Graham’s painting at the Whitney is called “Kali Yuga,” which Wikipedia says is “the last of the four stages the world goes through as part of the cycle of yugas described in the Sanskrit scriptures […] The ‘Kali’ of Kali Yuga means ‘strife’, ‘discord’, ‘quarrel’ or ‘contention,’” a definition that seems to jibe with the mood among artists of the postwar period.
The stark, hard-edged forms of the woman’s face, neck, and breast are set against a black backdrop broken only by a few firefly-like buds of glowing light. Her hair, rendered as flat, loopy, Elizabeth-Murray-esque shapes, is all but lost in the black field, demarcated only by a faint, white line.
Graham’s habitual conflation of painting and drawing reaches an unusual degree of refinement here: you wouldn’t know it unless you read the wall label that the painting was done on cardboard, or that he seems to have attacked it with whatever he had on hand — oil, casein, chalk, ballpoint pen, and graphite pencil.
The linear elements and scooped-out spaces on either side of the nose activate an otherwise tranquil arrangement of forms, but the real disruption is supplied by the eyes, which, as typical of Graham’s work, point in different directions, with one straight ahead and the other up and off to the side.
As John Yau wrote in these pages a few weeks ago in his review of Margot Bergman’s equally idiosyncratic paintings of women at the Anton Kern Gallery, “It is wrong to think of Graham’s portraits as the bizarre curiosities of a lesser painter (as one writer has mistakenly characterized him), unless you really believe in hierarchical thinking and status tracking.”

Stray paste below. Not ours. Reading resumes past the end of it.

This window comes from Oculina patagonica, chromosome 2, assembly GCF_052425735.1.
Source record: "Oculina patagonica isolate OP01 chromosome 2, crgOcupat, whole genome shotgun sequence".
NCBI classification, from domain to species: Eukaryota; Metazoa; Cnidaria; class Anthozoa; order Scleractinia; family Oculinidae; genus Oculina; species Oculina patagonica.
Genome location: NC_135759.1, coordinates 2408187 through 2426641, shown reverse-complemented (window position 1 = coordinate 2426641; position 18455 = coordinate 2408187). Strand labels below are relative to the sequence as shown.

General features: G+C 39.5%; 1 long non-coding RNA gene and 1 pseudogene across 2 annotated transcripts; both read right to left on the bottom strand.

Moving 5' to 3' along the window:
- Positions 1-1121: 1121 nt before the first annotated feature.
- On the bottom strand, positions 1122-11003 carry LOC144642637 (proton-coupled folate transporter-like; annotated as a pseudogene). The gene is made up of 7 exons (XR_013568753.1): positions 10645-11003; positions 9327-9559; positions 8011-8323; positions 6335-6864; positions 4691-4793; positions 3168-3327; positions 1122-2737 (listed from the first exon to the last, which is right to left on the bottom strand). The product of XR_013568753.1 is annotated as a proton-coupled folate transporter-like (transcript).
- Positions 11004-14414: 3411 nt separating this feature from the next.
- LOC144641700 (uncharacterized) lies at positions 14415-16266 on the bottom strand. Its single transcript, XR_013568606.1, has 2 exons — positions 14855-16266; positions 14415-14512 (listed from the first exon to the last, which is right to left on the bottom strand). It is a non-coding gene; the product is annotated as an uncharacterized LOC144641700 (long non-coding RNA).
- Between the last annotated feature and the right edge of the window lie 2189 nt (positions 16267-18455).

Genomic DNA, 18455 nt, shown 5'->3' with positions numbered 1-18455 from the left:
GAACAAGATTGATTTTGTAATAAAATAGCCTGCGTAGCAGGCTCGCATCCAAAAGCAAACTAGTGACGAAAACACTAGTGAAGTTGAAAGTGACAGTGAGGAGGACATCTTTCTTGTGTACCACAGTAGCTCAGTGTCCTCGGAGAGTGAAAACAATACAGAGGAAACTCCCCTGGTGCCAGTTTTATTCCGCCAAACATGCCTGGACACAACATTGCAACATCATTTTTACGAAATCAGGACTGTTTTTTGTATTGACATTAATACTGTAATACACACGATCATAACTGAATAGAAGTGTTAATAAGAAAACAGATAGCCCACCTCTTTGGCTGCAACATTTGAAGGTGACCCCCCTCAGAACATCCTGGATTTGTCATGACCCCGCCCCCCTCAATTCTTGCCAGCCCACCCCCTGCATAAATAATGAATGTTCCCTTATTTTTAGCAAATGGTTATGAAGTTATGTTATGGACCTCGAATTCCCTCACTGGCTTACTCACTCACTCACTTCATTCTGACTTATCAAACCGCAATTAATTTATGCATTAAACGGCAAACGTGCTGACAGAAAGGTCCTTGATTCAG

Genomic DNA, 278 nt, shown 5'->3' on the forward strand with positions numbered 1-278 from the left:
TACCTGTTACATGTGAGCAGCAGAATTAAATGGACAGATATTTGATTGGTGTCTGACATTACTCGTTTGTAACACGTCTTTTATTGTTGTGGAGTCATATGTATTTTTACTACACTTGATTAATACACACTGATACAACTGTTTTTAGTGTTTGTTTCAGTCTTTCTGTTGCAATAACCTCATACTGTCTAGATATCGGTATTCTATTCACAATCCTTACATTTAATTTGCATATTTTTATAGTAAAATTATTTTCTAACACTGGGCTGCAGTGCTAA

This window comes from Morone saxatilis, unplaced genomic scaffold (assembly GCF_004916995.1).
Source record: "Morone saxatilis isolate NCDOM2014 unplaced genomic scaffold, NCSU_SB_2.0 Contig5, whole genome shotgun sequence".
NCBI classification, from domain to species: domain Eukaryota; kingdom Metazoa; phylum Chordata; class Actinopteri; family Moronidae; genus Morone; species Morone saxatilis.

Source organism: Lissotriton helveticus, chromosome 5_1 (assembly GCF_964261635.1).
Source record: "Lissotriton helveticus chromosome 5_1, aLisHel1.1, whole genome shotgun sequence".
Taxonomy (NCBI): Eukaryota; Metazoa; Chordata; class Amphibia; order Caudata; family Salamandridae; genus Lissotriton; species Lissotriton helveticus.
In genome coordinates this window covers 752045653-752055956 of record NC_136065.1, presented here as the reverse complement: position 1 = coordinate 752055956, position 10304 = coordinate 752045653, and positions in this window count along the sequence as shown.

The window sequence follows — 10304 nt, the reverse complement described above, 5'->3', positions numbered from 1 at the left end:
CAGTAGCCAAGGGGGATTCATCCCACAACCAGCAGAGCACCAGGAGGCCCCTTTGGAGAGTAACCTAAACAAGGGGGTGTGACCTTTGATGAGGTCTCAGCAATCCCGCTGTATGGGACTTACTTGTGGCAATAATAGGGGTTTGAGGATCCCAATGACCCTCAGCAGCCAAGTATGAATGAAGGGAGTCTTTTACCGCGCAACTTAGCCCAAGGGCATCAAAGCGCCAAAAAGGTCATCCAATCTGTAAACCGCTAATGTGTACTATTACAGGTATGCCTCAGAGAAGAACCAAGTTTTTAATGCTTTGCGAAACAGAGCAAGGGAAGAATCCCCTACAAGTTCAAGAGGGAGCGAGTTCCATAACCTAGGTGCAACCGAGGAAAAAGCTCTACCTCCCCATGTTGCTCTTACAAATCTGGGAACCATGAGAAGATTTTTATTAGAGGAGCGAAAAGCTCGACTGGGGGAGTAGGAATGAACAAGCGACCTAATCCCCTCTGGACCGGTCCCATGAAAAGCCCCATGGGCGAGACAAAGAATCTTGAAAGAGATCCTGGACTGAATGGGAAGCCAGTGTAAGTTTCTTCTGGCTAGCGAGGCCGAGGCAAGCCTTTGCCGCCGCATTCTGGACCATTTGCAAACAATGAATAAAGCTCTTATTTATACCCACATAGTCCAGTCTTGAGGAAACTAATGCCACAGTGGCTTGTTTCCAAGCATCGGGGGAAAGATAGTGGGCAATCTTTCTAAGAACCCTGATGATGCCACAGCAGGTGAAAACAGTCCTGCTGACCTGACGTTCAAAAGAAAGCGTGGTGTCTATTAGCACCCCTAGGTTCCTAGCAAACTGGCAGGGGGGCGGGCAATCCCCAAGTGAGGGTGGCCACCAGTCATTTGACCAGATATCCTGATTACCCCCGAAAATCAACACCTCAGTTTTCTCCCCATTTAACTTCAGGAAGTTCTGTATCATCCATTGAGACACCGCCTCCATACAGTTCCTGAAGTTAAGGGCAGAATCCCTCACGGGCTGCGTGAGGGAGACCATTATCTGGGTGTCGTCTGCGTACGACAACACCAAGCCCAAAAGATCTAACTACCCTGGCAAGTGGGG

For one, Graham’s picture outshines virtually every other one in the room (with Gorky’s among the exceptions). Its magnetism belies the comic weirdness of the eyes, accentuating the image’s mythical backstory and its melding of the Apollonian and Dionysian, which Graham gleaned from Poussin’s “Bacchus.”
The painting raises questions without leaving room for answers. It is the rough harnessing of opposites — much like, as Irving Sandler notes in the same catalogue, de Kooning’s desire to paint like Jean-Auguste-Dominique Ingres and Chaim Soutine at the same time — into a classicized form that subsumes the latter’s overt expressionism. The only outward hint of inner conflict is the wayward direction of the eyes, which implies both omniscience and blindness.
If the final stage of Graham’s sweeping artistic project, which involved nothing less than shaping the contours of American modernism, was to strip painting down to the “primitive internal forces” that he viewed “as the source of art,” then we should look at his images in those terms. They may still not yield any answers, but we would be asking the right questions.
Human Interest: Portraits from the Whitney’s Collection continues at the Whitney Museum of American Art (99 Gansevoort Street, Meatpacking District, Manhattan) through February 12, 2017.